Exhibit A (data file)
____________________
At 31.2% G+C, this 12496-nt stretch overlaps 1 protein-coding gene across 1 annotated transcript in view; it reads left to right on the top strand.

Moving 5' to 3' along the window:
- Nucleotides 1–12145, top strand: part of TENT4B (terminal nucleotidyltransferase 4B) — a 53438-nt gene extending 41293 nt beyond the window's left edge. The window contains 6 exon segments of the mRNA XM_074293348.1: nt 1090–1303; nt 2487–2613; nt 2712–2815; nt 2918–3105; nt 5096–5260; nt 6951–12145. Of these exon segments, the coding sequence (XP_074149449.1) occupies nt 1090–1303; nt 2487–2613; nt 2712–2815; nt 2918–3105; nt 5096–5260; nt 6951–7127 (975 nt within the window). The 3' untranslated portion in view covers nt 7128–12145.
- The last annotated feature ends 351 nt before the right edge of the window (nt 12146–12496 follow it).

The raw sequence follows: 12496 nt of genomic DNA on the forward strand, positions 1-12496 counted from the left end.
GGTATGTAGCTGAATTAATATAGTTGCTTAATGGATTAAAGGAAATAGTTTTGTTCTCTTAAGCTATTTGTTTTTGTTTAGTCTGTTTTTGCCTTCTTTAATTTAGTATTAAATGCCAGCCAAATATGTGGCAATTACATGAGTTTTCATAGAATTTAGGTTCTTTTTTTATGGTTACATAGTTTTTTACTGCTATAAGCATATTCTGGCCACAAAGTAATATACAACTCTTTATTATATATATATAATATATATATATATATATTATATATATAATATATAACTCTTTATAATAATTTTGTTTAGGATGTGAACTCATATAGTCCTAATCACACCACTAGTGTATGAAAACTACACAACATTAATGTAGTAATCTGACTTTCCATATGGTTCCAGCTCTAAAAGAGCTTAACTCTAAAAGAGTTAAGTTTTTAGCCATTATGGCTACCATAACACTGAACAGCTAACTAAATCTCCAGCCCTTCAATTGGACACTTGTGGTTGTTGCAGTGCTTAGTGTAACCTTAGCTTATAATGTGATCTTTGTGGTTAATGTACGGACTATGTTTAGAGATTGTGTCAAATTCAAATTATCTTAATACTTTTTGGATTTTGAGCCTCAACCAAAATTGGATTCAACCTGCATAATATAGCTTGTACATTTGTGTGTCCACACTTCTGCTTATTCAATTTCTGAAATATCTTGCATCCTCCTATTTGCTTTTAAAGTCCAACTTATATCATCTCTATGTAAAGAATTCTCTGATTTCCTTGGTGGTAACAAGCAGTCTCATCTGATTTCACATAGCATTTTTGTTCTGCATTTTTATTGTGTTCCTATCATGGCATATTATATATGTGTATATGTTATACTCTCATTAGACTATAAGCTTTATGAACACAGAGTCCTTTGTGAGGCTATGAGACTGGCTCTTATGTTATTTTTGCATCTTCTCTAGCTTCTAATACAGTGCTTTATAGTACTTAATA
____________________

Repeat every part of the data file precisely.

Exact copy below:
At 31.2% G+C, this 12496-nt stretch overlaps 1 protein-coding gene across 1 annotated transcript in view; it reads left to right on the top strand.

Moving 5' to 3' along the window:
- Nucleotides 1–12145, top strand: part of TENT4B (terminal nucleotidyltransferase 4B) — a 53438-nt gene extending 41293 nt beyond the window's left edge. The window contains 6 exon segments of the mRNA XM_074293348.1: nt 1090–1303; nt 2487–2613; nt 2712–2815; nt 2918–3105; nt 5096–5260; nt 6951–12145. Of these exon segments, the coding sequence (XP_074149449.1) occupies nt 1090–1303; nt 2487–2613; nt 2712–2815; nt 2918–3105; nt 5096–5260; nt 6951–7127 (975 nt within the window). The 3' untranslated portion in view covers nt 7128–12145.
- The last annotated feature ends 351 nt before the right edge of the window (nt 12146–12496 follow it).

The raw sequence follows: 12496 nt of genomic DNA on the forward strand, positions 1-12496 counted from the left end.
GGTATGTAGCTGAATTAATATAGTTGCTTAATGGATTAAAGGAAATAGTTTTGTTCTCTTAAGCTATTTGTTTTTGTTTAGTCTGTTTTTGCCTTCTTTAATTTAGTATTAAATGCCAGCCAAATATGTGGCAATTACATGAGTTTTCATAGAATTTAGGTTCTTTTTTTATGGTTACATAGTTTTTTACTGCTATAAGCATATTCTGGCCACAAAGTAATATACAACTCTTTATTATATATATATAATATATATATATATATATTATATATATAATATATAACTCTTTATAATAATTTTGTTTAGGATGTGAACTCATATAGTCCTAATCACACCACTAGTGTATGAAAACTACACAACATTAATGTAGTAATCTGACTTTCCATATGGTTCCAGCTCTAAAAGAGCTTAACTCTAAAAGAGTTAAGTTTTTAGCCATTATGGCTACCATAACACTGAACAGCTAACTAAATCTCCAGCCCTTCAATTGGACACTTGTGGTTGTTGCAGTGCTTAGTGTAACCTTAGCTTATAATGTGATCTTTGTGGTTAATGTACGGACTATGTTTAGAGATTGTGTCAAATTCAAATTATCTTAATACTTTTTGGATTTTGAGCCTCAACCAAAATTGGATTCAACCTGCATAATATAGCTTGTACATTTGTGTGTCCACACTTCTGCTTATTCAATTTCTGAAATATCTTGCATCCTCCTATTTGCTTTTAAAGTCCAACTTATATCATCTCTATGTAAAGAATTCTCTGATTTCCTTGGTGGTAACAAGCAGTCTCATCTGATTTCACATAGCATTTTTGTTCTGCATTTTTATTGTGTTCCTATCATGGCATATTATATATGTGTATATGTTATACTCTCATTAGACTATAAGCTTTATGAACACAGAGTCCTTTGTGAGGCTATGAGACTGGCTCTTATGTTATTTTTGCATCTTCTCTAGCTTCTAATACAGTGCTTTATAGTACTTAATA